People who want to get into the profession have different kinds of questions, like, “doesn’t everybody want Mondays?” I thought that when I first started, that everybody would want Monday and Tuesday, but when they have a different lifestyle of not cooking on the weekends, that’s also a draw for them. Some people are retired, so having a Friday or Thursday cook session is fine for them. It really depends on their lifestyle. Not everybody wants Monday or Tuesday, though they definitely are two of the most popular days.

Are personal chefs only in big cities?

Another question I get asked is, “does this only work in big cities?” The city I live in is less than 200,000 people. I don’t live in a big city at all. This is not a big city area, yet I have plenty of clients. It really depends on the income level and what the industry is in your area. I imagine big cities would have more competition. In my town, I think there may be three to five personal chefs. I think the level of competition is more important than how big your town is.

Do you need a culinary degree to become a personal chef?

I get asked, “do you need special certification or need to go to some kind of school to become a personal chef?” I don’t have anything like that. I just have a passion for cooking healthy food so I thought that I’d love to share it with other people. This is why I became a personal chef.

Do you have one menu for everyone?

I have clients and people interested in getting into the business ask me if I have one menu for everybody. That just would not be possible. Right now, I have about sixteen families and each family has its own allergies and food preferences. They each have their own idea about what is a healthy diet. There’s no way that I could have one menu and have sixteen groups of people choose from it. I also have rotating recipes throughout the year depending on the season. I’m not going to serve a strawberry salad in the middle of winter.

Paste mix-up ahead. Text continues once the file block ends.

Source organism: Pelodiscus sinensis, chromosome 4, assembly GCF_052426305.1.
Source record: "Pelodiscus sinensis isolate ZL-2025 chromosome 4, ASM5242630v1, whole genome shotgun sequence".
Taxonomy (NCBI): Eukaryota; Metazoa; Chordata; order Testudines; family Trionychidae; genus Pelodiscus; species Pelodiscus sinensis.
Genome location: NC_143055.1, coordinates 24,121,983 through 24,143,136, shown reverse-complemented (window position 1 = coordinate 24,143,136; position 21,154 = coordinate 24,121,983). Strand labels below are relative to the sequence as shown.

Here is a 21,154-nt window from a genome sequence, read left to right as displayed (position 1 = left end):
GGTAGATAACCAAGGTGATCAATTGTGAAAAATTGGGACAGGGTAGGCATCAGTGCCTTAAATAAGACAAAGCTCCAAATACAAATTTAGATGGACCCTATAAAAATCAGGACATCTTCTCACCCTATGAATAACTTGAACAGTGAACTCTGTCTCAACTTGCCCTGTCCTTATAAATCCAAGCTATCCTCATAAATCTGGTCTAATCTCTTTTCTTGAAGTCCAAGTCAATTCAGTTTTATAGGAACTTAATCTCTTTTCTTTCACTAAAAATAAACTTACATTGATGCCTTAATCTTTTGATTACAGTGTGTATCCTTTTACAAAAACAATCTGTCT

How to charge for personal chef services? How to get clients?

A couple questions I get asked about people wanting to get into the business are, “how do you go about charging” and “how do you go about getting clients?” Those are great questions of course. I’d like to dedicate an entire video to each topic because there’s a lot involved in both of them. Please subscribe and catch those future videos.

Grab the freebie “9 Ways to Get New Personal Chef Clients.”

Virginia Stockwell, Personal Chef Mentor

Personal Chef Questions Welcome!

If you are interested in becoming a personal chef, I do have a workshop coming up. If you have any interest in becoming a personal chef from absolutely nothing until getting to your first client, let me know. I have a link below and I’ll put you on the list to let you know as soon as that course comes out.

👩‍🍳Get Notified when the How To Become a Personal Chef Workshop comes out. What’s the difference between a personal chef and a private chef?

Virginia Stockwell has been in the professional catering and personal chef business since 2005. She offers mentoring advice at and her YouTube channel “How to Become a Personal Chef”.